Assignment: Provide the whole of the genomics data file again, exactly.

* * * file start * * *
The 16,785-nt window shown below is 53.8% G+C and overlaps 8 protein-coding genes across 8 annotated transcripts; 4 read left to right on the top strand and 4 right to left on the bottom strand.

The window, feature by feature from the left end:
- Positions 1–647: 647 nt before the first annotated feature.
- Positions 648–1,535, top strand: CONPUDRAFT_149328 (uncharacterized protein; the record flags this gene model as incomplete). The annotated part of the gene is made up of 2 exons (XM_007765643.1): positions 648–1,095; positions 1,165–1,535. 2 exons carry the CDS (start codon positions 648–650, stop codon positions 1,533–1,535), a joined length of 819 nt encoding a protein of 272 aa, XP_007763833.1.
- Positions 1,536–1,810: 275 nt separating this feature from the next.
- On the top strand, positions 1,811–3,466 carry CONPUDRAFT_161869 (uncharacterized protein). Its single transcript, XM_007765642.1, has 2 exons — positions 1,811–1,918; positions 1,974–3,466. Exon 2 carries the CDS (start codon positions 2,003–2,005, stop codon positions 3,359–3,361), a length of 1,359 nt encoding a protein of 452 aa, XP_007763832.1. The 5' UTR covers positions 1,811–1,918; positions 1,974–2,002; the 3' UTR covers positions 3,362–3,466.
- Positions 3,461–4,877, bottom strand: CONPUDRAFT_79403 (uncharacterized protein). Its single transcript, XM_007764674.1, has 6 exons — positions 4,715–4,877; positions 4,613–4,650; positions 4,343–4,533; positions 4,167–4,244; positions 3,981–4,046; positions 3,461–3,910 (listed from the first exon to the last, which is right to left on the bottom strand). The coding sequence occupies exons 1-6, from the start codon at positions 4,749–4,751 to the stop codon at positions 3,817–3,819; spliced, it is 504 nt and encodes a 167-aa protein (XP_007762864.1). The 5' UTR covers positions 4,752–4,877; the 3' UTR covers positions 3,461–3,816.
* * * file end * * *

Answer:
The 16,785-nt window shown below is 53.8% G+C and overlaps 8 protein-coding genes across 8 annotated transcripts; 4 read left to right on the top strand and 4 right to left on the bottom strand.

The window, feature by feature from the left end:
- Positions 1–647: 647 nt before the first annotated feature.
- Positions 648–1,535, top strand: CONPUDRAFT_149328 (uncharacterized protein; the record flags this gene model as incomplete). The annotated part of the gene is made up of 2 exons (XM_007765643.1): positions 648–1,095; positions 1,165–1,535. 2 exons carry the CDS (start codon positions 648–650, stop codon positions 1,533–1,535), a joined length of 819 nt encoding a protein of 272 aa, XP_007763833.1.
- Positions 1,536–1,810: 275 nt separating this feature from the next.
- On the top strand, positions 1,811–3,466 carry CONPUDRAFT_161869 (uncharacterized protein). Its single transcript, XM_007765642.1, has 2 exons — positions 1,811–1,918; positions 1,974–3,466. Exon 2 carries the CDS (start codon positions 2,003–2,005, stop codon positions 3,359–3,361), a length of 1,359 nt encoding a protein of 452 aa, XP_007763832.1. The 5' UTR covers positions 1,811–1,918; positions 1,974–2,002; the 3' UTR covers positions 3,362–3,466.
- Positions 3,461–4,877, bottom strand: CONPUDRAFT_79403 (uncharacterized protein). Its single transcript, XM_007764674.1, has 6 exons — positions 4,715–4,877; positions 4,613–4,650; positions 4,343–4,533; positions 4,167–4,244; positions 3,981–4,046; positions 3,461–3,910 (listed from the first exon to the last, which is right to left on the bottom strand). The coding sequence occupies exons 1-6, from the start codon at positions 4,749–4,751 to the stop codon at positions 3,817–3,819; spliced, it is 504 nt and encodes a 167-aa protein (XP_007762864.1). The 5' UTR covers positions 4,752–4,877; the 3' UTR covers positions 3,461–3,816.